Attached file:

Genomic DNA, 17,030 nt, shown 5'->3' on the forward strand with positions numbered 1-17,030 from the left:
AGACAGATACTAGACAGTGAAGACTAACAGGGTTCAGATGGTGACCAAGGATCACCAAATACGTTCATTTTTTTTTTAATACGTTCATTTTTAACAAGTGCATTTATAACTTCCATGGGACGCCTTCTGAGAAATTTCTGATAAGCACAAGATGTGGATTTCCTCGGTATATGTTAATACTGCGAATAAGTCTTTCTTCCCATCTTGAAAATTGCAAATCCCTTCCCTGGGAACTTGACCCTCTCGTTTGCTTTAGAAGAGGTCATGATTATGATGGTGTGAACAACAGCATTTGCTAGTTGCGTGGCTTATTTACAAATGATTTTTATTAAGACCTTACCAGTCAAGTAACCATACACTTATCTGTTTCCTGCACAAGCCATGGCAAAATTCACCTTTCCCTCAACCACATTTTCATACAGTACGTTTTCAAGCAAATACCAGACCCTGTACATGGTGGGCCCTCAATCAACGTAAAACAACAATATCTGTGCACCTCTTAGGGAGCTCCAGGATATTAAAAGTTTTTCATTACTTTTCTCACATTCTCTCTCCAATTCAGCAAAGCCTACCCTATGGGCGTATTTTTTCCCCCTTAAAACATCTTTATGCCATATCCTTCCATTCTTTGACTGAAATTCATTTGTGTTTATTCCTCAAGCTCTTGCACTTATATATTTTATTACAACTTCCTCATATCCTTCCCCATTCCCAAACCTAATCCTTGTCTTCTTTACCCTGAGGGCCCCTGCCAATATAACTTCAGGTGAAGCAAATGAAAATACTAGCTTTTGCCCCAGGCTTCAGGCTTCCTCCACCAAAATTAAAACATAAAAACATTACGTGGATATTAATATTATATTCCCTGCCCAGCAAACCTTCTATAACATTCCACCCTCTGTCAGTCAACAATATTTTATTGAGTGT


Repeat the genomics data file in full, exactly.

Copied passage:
Genomic DNA, 17,030 nt, shown 5'->3' on the forward strand with positions numbered 1-17,030 from the left:
AGACAGATACTAGACAGTGAAGACTAACAGGGTTCAGATGGTGACCAAGGATCACCAAATACGTTCATTTTTTTTTTAATACGTTCATTTTTAACAAGTGCATTTATAACTTCCATGGGACGCCTTCTGAGAAATTTCTGATAAGCACAAGATGTGGATTTCCTCGGTATATGTTAATACTGCGAATAAGTCTTTCTTCCCATCTTGAAAATTGCAAATCCCTTCCCTGGGAACTTGACCCTCTCGTTTGCTTTAGAAGAGGTCATGATTATGATGGTGTGAACAACAGCATTTGCTAGTTGCGTGGCTTATTTACAAATGATTTTTATTAAGACCTTACCAGTCAAGTAACCATACACTTATCTGTTTCCTGCACAAGCCATGGCAAAATTCACCTTTCCCTCAACCACATTTTCATACAGTACGTTTTCAAGCAAATACCAGACCCTGTACATGGTGGGCCCTCAATCAACGTAAAACAACAATATCTGTGCACCTCTTAGGGAGCTCCAGGATATTAAAAGTTTTTCATTACTTTTCTCACATTCTCTCTCCAATTCAGCAAAGCCTACCCTATGGGCGTATTTTTTCCCCCTTAAAACATCTTTATGCCATATCCTTCCATTCTTTGACTGAAATTCATTTGTGTTTATTCCTCAAGCTCTTGCACTTATATATTTTATTACAACTTCCTCATATCCTTCCCCATTCCCAAACCTAATCCTTGTCTTCTTTACCCTGAGGGCCCCTGCCAATATAACTTCAGGTGAAGCAAATGAAAATACTAGCTTTTGCCCCAGGCTTCAGGCTTCCTCCACCAAAATTAAAACATAAAAACATTACGTGGATATTAATATTATATTCCCTGCCCAGCAAACCTTCTATAACATTCCACCCTCTGTCAGTCAACAATATTTTATTGAGTGT